Radical Ideas, Real Politics: Some Thoughts on the Coming Period

Published on political affairs pa, by Joel Wendland and Peter Zerner, June 2, 2010.

… Signs of Recovery?

Although we have started to see the first fruits of Obama’s Recovery Act, with over 500,000 jobs created in the past three months, the economy must do much more to meet the needs of all working families. While few working families are out of the woods, unemployment remains disproportionately high for African American and Latino workers, who face home foreclosures, school closings, and declining public services. Congress needs to pass a comprehensive jobs bill in proportion to the size of the unemployment crisis, such as the Local Jobs for America Act authored by Rep. George Miller, D-Calif. The push to create jobs should contain four essential features: 

  • 1) affirmative action principles are needed to ensure new federal investments flow to the communities hardest hit by the economic crisis;
  • 2) special funds must be set aside to protect the jobs of teachers (and other school staff) threatened by state-level budget cuts that promise nothing but further economic harm in the near future and long-term difficulties for the country’s youth;
  • 3) conversion to a green economy that produces alternative energy and builds a public infrastructure using renewable and recyclable materials will create about 5 million new jobs with a sustainable future;
  • 4) and, meaningful investments in our country’s vital social infrastructure – schools, hospitals, libraries, universities, and public transportation – would create 20 million jobs, starting immediately.

People are justifiably worried about the rising federal deficit, but we can pay for a proportionate jobs bill, our schools, health reform, and environmental improvements by bringing the wars in Iraq and Afghanistan to a quick end and shifting federal budget priorities from militarism to people’s needs. Further tax code fixes should require the rich to pay their fair share, end revenue-draining loopholes that allow corporations to avoid paying taxes by moving offshore, and force Wall Street pay for its corrupt practices and failures by taxing, for example, the billions made each day by means of lightning-fast electronic transactions.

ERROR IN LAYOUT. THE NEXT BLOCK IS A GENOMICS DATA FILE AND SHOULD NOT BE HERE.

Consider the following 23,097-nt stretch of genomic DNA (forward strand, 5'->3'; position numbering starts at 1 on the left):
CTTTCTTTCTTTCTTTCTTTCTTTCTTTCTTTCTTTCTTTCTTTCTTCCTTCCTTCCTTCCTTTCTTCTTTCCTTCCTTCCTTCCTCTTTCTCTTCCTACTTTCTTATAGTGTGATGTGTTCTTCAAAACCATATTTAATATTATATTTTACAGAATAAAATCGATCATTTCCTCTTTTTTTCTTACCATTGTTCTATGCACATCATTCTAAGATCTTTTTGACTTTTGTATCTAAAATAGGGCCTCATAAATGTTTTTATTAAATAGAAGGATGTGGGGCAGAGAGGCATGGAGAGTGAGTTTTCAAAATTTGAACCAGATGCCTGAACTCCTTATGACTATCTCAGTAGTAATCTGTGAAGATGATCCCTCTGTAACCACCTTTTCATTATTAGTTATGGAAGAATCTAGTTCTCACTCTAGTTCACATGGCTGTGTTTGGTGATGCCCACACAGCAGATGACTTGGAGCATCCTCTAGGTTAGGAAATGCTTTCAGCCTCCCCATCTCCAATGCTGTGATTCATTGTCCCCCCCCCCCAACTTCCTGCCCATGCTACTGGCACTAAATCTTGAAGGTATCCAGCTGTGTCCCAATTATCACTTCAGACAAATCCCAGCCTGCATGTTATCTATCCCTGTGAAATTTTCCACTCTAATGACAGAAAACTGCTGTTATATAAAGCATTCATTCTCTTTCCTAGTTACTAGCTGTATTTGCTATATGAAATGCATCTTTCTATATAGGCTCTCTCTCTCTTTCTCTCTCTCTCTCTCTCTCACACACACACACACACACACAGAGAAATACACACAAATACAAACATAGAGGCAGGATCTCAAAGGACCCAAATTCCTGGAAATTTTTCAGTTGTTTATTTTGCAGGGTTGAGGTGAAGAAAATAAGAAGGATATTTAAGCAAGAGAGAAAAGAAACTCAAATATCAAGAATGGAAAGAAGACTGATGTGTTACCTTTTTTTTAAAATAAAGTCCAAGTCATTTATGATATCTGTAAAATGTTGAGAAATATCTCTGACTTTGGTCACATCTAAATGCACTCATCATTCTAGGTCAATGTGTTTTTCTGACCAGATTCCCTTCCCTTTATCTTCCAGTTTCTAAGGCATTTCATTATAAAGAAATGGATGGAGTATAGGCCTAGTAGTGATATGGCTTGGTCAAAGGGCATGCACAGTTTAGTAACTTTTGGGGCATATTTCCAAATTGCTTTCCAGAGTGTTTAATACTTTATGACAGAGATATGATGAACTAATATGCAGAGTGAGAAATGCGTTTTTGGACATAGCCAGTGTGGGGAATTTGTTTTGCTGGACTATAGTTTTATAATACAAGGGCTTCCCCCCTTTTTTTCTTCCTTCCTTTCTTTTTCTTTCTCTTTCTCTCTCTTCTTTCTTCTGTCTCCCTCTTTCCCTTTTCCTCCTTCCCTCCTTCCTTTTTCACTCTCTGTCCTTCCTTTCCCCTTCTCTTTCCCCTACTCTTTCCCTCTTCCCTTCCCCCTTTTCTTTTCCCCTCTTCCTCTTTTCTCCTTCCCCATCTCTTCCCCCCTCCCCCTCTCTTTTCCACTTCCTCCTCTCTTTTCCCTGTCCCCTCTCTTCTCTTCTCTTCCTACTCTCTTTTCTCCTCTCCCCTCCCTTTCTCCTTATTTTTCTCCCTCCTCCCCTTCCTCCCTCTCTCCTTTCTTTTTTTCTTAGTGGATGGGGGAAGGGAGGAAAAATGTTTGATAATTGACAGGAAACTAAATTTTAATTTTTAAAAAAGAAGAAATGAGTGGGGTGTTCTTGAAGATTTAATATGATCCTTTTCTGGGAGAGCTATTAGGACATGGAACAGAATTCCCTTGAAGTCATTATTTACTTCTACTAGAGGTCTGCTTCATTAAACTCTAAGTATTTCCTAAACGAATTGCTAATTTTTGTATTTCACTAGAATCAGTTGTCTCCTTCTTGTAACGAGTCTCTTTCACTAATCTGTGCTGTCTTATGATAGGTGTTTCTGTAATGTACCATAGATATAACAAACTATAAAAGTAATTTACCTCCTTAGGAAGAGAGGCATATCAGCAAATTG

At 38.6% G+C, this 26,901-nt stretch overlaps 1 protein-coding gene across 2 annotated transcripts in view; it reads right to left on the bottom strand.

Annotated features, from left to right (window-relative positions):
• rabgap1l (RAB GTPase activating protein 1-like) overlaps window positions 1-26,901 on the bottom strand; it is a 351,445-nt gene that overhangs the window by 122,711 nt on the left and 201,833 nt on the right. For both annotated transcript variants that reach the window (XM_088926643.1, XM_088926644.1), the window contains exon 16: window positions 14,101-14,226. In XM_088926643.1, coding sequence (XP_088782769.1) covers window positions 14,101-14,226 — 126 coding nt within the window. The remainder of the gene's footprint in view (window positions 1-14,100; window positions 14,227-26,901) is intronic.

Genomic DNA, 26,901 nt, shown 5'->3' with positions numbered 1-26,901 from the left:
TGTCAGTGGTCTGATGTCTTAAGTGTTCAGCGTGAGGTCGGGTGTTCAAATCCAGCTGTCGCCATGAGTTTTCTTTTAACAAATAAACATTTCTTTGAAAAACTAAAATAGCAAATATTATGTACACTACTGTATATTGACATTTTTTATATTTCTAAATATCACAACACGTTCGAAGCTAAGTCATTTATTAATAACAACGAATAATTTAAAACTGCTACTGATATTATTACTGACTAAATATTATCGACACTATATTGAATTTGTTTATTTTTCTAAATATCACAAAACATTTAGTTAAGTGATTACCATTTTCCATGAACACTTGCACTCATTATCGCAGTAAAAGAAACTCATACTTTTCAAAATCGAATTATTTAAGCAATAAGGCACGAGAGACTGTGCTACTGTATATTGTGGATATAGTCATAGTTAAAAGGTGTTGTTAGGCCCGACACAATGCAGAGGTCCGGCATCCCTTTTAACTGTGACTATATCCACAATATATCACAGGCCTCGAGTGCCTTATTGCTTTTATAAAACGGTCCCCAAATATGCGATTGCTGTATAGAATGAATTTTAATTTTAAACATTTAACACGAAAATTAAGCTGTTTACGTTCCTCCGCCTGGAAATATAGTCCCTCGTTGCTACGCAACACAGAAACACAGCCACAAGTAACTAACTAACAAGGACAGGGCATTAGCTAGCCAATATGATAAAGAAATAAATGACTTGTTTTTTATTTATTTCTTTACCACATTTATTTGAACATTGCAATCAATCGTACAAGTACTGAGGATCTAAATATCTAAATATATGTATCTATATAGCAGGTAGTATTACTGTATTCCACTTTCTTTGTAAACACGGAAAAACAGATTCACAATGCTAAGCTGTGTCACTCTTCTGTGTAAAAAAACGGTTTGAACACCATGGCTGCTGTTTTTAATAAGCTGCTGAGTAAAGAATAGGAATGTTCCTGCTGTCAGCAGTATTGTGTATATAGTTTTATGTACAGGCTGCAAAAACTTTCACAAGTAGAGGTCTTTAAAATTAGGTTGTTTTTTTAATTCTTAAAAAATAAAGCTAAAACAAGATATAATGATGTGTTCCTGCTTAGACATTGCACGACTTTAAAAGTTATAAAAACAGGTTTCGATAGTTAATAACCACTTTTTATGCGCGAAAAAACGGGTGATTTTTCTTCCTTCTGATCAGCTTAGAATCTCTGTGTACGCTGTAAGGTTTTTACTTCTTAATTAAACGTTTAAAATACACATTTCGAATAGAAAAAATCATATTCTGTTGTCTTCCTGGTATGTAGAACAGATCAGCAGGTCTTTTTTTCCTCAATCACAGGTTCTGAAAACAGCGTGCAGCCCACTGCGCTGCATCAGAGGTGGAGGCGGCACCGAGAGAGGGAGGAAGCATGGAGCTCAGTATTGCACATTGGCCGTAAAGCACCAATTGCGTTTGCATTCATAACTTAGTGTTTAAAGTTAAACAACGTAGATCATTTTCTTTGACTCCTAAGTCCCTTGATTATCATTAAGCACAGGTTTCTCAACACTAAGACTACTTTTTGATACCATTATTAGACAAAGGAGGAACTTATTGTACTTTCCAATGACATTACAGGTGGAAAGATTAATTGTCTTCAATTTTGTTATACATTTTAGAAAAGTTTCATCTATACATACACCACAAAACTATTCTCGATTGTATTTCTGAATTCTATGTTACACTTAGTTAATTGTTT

The Cost of War:

A recent study by the National Priorities Project shows that the cost of the wars in Iraq and Afghanistan exceeds $1 trillion, and some 58 percent of the federal budget annually is consumed by the Pentagon. An economic recovery for Main Street is directly linked to reducing military spending. Opponents of spending cuts for the military often insist military contracts create jobs. But the evidence of the past nine years of war shows the bloated military budget has proven inadequate to stave off massive unemployment. War has made working families poorer.

Today, the US is number one in military spending, accounting for 45 percent of the entire world’s military spending. Reducing militarism means putting an end to foreign interventionism and bringing the wars in Iraq and Afghanistan to an end.

In addition to the cost of war, a recent report from the Economic Policy Institute reveals that the richest Americans have greatly benefited from the carefully-targeted Bush tax cuts, which resulted in the 400 richest families averaging $345 million in annual income seeing their effective rate fall from 26 percent in 1992 to 16 percent in 2007. At the same time, working families saw their tax rate virtually unchanged. Robbed of tax revenue from the wealthiest Americans and drained by payments for Bush’s war of choice in Iraq, the federal deficit skyrocketed.

There will be a true economic recovery only when working families have good-paying jobs, comprehensive benefits, and the guaranteed right to join a union. President Obama’s staunch defense of workers’ rights deserves wide support and applause, but the labor movement has vowed to intensify its fight to pass the Employee Free Choice Act. EFCA would make it far easier for workers to form unions and win the right to collectively bargain for a decent standard of living and safe working conditions. As an example of the safer conditions provided by union representation, the non-union miners who perished at Massey Coal would not have been bullied and intimidated into working in an unsafe mine for fear of losing their jobs if they had had a union. UMW safety teams would have quickly reported the methane danger, and workers would have had the union-guaranteed right of refusing to work in the hazardous conditions that took their lives.

The Tea Party: … (full long text).

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